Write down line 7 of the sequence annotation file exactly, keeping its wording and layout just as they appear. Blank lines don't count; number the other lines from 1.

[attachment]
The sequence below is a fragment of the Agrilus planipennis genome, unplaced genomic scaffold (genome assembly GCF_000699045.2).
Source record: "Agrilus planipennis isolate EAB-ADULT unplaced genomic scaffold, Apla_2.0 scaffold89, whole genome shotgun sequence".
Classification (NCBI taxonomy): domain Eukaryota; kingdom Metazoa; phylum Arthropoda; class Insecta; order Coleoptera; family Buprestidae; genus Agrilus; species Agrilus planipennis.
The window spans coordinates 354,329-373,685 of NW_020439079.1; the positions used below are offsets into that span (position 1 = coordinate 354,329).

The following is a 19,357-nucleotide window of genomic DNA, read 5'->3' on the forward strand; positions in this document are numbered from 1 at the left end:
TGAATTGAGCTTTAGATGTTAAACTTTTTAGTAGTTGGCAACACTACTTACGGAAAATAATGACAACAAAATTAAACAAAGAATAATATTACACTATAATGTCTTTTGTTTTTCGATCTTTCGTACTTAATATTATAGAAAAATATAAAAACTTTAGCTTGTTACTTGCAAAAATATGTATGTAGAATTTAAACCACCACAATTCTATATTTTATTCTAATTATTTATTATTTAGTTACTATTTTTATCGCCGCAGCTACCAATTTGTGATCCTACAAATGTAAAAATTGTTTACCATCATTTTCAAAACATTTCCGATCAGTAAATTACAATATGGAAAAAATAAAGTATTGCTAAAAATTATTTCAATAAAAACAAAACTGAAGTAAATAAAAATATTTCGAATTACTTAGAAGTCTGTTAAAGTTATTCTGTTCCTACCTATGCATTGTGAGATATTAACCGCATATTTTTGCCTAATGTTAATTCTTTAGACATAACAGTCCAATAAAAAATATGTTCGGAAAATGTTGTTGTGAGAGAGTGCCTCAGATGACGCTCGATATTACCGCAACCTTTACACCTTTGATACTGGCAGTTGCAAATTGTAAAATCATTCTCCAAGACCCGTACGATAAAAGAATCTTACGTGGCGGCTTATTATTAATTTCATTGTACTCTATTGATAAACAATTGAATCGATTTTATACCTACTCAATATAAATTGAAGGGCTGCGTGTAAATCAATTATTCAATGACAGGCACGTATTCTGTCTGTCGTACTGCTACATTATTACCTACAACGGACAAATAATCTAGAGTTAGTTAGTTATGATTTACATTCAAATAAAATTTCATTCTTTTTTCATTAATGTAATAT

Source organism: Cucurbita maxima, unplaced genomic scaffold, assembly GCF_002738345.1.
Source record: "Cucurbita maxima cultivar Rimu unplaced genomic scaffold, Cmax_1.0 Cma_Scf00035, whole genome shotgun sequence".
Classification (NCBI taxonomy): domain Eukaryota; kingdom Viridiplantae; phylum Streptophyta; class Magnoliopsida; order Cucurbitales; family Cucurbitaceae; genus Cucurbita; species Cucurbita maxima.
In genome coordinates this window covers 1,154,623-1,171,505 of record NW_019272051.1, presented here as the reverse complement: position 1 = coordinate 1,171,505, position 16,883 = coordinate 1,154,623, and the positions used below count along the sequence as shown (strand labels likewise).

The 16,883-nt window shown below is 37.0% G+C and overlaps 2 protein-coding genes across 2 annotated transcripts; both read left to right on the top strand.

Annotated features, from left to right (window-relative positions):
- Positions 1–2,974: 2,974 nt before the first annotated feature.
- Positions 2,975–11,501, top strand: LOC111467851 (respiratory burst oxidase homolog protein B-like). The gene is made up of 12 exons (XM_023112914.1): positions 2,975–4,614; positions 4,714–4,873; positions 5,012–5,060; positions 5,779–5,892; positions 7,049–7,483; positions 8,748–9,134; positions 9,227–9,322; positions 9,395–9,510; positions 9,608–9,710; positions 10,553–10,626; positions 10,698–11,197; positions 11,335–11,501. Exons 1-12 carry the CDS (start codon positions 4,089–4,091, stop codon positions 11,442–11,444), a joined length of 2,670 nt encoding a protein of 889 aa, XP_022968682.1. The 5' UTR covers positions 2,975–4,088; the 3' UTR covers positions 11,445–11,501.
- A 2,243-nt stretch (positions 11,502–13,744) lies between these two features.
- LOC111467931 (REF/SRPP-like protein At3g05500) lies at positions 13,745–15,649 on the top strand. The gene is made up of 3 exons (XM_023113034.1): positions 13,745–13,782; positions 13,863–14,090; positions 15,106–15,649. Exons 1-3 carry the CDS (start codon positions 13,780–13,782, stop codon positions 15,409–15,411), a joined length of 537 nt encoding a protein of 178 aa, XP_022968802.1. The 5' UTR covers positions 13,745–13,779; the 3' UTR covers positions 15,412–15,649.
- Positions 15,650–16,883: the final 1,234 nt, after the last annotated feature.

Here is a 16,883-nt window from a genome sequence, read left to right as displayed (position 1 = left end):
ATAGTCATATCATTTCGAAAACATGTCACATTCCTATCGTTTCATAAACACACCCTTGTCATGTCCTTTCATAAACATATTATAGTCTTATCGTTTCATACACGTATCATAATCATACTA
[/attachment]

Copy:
Source organism: Cucurbita maxima, unplaced genomic scaffold, assembly GCF_002738345.1.